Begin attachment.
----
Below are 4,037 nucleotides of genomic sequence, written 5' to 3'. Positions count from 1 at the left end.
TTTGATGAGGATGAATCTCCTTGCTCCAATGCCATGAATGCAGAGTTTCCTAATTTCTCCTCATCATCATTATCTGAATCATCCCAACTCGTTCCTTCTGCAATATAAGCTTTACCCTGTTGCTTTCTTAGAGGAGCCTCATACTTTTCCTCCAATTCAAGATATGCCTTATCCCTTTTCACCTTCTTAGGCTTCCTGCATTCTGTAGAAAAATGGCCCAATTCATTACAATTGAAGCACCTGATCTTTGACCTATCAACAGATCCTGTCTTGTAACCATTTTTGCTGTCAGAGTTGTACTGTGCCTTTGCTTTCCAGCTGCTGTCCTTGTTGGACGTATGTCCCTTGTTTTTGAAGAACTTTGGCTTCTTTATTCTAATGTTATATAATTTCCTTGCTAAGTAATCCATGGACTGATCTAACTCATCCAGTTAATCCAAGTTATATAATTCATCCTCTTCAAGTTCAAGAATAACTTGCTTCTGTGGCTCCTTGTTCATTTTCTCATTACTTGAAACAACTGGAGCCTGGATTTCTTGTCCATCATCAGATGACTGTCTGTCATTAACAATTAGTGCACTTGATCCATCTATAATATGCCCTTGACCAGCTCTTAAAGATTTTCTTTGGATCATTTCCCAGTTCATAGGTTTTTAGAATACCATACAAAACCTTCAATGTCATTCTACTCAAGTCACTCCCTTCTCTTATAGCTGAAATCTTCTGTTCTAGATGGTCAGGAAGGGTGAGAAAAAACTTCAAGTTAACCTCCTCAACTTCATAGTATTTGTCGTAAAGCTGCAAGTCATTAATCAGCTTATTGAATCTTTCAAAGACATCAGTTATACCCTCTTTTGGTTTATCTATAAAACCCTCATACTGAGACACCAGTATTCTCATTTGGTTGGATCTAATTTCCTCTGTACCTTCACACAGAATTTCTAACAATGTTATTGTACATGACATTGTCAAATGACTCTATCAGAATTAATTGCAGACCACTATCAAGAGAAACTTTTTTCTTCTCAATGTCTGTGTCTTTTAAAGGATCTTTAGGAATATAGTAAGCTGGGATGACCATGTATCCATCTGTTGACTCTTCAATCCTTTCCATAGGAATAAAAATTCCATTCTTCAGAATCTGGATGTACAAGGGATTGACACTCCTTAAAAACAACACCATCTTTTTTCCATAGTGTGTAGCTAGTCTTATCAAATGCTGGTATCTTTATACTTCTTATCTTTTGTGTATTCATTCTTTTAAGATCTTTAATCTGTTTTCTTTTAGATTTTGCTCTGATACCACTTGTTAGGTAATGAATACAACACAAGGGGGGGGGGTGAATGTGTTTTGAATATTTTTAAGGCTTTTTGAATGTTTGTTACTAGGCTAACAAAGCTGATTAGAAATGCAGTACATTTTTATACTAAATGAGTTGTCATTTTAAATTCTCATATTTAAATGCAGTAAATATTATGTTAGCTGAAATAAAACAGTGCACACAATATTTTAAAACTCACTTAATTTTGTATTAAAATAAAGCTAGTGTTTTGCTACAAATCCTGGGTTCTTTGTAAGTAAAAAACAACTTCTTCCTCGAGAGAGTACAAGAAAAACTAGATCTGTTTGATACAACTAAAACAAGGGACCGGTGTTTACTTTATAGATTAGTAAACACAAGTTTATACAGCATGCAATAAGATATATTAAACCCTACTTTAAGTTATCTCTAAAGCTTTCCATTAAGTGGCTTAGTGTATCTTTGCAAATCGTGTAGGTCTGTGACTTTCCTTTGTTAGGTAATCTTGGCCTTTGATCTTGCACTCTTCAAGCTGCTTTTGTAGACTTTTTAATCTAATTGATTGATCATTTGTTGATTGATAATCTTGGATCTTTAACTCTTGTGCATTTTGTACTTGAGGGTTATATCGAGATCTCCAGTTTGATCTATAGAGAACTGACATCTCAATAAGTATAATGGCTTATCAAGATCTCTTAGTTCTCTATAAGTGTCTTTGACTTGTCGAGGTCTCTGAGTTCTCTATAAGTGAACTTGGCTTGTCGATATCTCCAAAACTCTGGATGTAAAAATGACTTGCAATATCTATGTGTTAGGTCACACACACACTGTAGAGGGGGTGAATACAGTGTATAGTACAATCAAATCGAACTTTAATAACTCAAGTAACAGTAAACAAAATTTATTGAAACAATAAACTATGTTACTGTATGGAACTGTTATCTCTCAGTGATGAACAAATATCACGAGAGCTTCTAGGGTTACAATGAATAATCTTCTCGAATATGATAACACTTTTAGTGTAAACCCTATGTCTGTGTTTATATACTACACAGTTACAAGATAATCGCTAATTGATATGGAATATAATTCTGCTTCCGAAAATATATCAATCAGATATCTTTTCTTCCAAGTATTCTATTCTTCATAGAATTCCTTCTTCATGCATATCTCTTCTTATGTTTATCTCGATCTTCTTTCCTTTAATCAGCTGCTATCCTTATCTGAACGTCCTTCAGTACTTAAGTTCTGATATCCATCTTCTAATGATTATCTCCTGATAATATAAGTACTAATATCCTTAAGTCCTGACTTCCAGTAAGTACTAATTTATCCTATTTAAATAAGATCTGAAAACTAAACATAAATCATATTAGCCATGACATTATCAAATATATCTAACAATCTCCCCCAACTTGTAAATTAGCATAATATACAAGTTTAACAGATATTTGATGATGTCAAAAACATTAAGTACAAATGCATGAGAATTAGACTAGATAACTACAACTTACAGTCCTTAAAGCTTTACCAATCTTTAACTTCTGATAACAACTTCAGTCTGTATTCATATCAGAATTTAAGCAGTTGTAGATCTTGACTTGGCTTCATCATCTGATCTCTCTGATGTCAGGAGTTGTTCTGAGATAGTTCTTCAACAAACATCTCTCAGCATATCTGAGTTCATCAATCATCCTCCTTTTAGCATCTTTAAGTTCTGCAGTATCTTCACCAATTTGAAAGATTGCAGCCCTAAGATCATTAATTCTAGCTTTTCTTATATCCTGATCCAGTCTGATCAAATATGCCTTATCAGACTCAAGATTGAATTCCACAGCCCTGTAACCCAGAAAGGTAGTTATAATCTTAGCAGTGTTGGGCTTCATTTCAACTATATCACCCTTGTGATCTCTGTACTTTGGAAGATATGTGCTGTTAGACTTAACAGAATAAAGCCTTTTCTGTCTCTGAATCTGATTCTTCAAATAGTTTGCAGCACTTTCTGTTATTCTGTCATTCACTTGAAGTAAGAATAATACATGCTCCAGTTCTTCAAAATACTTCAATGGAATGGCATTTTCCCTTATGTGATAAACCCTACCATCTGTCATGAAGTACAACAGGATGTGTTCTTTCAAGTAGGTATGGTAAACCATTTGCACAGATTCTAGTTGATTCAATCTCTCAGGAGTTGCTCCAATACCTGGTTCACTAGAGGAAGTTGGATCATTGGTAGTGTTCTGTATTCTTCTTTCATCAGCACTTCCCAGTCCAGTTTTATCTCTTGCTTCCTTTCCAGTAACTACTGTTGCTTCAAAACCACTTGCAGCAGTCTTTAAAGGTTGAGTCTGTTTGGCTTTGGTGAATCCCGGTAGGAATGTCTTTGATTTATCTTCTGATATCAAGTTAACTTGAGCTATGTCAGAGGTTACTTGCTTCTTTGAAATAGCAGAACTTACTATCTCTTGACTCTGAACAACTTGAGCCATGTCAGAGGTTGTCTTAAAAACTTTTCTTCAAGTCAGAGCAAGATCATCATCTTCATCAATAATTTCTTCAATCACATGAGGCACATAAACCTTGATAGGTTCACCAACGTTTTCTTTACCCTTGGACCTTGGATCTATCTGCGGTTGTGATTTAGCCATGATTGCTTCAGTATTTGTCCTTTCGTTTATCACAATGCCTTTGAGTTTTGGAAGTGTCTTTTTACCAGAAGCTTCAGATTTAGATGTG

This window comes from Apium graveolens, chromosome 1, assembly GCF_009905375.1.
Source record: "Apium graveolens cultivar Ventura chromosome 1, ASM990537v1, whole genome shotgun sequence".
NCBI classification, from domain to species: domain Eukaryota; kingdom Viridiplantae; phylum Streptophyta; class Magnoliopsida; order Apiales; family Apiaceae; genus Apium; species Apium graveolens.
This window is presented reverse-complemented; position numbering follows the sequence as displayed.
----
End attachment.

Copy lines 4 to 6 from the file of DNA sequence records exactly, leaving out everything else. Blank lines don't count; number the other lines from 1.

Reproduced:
Source record: "Apium graveolens cultivar Ventura chromosome 1, ASM990537v1, whole genome shotgun sequence".
NCBI classification, from domain to species: domain Eukaryota; kingdom Viridiplantae; phylum Streptophyta; class Magnoliopsida; order Apiales; family Apiaceae; genus Apium; species Apium graveolens.
This window is presented reverse-complemented; position numbering follows the sequence as displayed.